Posted in Reference Questions, TJ Encyclopedia Entries, tagged Constitution, Declaration of Independence, Freemasons, ice cream, inventions, macaroni and cheese, marijuana, Qur'an, religion, vanilla on January 23, 2010|
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Everybody loves countdowns, right? Right. So, I’ve come up with my own list of things people get wrong about Jefferson, based on my extensive observation of the stuff people put on the Internet or ask us about. Here goes:
- Thomas Jefferson wrote the Constitution. That would be the Declaration of Independence. For Pete’s sake, they don’t even rhyme or anything, people!
- Thomas Jefferson invented coathangers/triple-sashed windows/skylights/polygraphs/dirt. Well, this is somewhat debatable, depending on what your definition of an “invention” is, but the party line now is that Jefferson invented only the moldboard plow and not any of those other things.
- Thomas Jefferson said [x]. TJ said lots of things, but strangely enough, not most of the things people think he said.
- Thomas Jefferson was a Democrat/Republican/liberal/conservative. Yeah, you wish, Democrats/Republicans/liberals/conservatives! For one thing, the names of the parties have changed (that one really gets the ignoramuses out there). For another, it’s practically impossible to put a modern political label on TJ, because, well, he’s not a modern politician.
- Thomas Jefferson grew marijuana. He did grow hemp, but as I understand it, the type of industrial hemp grown to make rope and cloth and so forth contains only minimal amounts of the compound that makes so many people so happy. Nice try, potheads!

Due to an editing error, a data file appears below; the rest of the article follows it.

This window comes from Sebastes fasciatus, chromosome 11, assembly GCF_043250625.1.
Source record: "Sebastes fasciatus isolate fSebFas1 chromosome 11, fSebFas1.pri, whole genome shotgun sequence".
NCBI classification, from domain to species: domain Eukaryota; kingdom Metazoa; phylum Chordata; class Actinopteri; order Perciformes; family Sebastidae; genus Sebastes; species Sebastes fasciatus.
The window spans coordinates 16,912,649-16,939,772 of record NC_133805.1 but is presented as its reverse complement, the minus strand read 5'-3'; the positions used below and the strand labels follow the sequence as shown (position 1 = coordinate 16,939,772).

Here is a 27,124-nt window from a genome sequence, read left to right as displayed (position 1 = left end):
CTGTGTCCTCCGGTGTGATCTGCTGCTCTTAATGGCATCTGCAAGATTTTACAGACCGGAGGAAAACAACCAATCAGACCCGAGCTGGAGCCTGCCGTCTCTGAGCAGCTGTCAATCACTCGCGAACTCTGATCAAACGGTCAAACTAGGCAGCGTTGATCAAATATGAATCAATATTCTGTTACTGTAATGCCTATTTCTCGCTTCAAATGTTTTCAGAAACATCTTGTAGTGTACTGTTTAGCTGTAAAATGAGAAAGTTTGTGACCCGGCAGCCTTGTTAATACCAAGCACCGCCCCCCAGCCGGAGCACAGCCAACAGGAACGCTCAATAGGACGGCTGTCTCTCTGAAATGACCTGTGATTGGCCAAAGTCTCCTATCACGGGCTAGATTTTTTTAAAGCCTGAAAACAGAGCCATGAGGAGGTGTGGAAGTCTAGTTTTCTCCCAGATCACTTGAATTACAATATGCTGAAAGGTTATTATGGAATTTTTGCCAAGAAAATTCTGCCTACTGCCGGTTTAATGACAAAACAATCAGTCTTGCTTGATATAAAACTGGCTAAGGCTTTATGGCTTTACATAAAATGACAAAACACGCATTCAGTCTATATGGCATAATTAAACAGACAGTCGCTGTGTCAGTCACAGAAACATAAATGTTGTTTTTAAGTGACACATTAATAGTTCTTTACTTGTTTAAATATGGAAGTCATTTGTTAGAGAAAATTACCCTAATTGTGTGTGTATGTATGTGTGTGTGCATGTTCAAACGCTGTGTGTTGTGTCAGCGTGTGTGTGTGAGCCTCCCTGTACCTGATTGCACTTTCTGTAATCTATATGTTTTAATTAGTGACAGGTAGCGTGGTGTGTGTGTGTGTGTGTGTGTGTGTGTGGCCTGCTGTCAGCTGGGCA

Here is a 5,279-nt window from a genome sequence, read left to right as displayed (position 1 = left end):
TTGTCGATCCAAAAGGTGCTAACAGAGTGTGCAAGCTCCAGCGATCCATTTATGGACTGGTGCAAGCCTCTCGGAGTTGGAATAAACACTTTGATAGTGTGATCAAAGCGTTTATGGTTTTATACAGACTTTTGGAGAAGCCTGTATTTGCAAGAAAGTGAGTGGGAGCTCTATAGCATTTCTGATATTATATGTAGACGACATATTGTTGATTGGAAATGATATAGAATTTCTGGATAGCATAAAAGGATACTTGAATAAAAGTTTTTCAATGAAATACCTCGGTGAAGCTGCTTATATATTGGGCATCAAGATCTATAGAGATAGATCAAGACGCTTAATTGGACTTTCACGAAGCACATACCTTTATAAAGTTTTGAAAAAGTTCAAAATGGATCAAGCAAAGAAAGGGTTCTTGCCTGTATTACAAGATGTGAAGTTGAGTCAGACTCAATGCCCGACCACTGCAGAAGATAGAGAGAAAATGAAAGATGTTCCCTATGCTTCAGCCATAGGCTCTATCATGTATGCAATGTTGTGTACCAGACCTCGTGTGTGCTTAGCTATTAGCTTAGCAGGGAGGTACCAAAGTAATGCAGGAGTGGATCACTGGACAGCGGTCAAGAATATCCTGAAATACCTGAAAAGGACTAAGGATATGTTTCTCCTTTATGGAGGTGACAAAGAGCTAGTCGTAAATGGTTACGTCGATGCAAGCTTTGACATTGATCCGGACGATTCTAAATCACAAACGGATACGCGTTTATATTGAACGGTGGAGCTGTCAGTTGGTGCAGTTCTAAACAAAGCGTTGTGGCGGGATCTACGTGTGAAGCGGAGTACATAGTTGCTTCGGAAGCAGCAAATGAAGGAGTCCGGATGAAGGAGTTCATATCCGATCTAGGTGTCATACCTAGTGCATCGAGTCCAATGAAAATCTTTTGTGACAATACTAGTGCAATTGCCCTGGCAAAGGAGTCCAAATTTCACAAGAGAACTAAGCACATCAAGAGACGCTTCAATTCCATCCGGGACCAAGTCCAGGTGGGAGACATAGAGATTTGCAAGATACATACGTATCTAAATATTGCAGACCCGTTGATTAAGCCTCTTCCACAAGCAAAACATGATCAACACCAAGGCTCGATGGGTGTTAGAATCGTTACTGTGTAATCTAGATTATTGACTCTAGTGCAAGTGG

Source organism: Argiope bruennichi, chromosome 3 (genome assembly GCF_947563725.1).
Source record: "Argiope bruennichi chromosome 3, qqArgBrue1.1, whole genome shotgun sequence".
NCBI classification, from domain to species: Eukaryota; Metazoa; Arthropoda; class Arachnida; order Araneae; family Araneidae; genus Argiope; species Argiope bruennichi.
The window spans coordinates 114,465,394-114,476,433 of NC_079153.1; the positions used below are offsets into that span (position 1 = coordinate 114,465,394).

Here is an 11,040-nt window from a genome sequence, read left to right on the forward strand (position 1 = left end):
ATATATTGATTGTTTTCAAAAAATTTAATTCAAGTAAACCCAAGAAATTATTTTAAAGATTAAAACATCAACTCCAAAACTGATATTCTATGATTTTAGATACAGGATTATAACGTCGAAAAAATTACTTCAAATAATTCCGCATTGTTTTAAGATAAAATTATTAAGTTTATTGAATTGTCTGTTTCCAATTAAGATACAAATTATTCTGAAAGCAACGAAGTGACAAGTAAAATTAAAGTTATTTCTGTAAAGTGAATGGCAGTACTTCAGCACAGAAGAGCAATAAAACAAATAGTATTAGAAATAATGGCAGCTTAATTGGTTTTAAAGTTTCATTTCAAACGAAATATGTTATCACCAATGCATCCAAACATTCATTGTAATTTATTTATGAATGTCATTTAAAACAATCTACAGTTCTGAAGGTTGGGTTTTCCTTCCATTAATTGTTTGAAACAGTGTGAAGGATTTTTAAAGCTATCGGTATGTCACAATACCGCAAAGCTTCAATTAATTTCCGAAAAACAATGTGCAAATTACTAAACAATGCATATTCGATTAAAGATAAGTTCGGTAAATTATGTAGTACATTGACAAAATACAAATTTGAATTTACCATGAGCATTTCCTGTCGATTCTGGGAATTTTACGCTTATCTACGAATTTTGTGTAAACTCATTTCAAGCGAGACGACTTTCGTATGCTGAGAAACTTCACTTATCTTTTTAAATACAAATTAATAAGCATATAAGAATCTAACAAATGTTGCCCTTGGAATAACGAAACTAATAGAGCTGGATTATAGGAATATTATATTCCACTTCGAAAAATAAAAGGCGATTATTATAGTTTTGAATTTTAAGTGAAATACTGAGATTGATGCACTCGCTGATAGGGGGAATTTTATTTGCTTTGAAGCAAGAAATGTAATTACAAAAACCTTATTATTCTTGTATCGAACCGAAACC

- Thomas Jefferson was an atheist/Deist/not a Christian. Some say that TJ cannot be called a Christian because he did not believe in the divinity of Jesus. On the other hand, TJ called himself a Christian, so I’m just going to take him at his word.
- Thomas Jefferson was my ancestor/relative. Well, that could be, actually. Statistically speaking, however, most people would be wrong about this.
- Jefferson was the first to bring vanilla/macaroni & cheese/ice cream to the United States. Jefferson was most likely not the first person to bring any of these foods to America, although his name probably has become attached to them because these were foods he served at dinners during his Presidency, which tended to be highly remarked-upon. So perhaps one could say that although he didn’t introduce them, he may have played a large part in popularizing them.
- Jefferson was a Freemason. Negatory.
- Thomas Jefferson bought a Qur’an so he could study his enemies and fight the Muslims. Some people clearly wish this was true, but sadly: no.
So there you go. I apologize if your favorite Jefferson misconception didn’t make it onto the list, but you can always post it in the comments. I love misconceptions, as long as they’re not mine!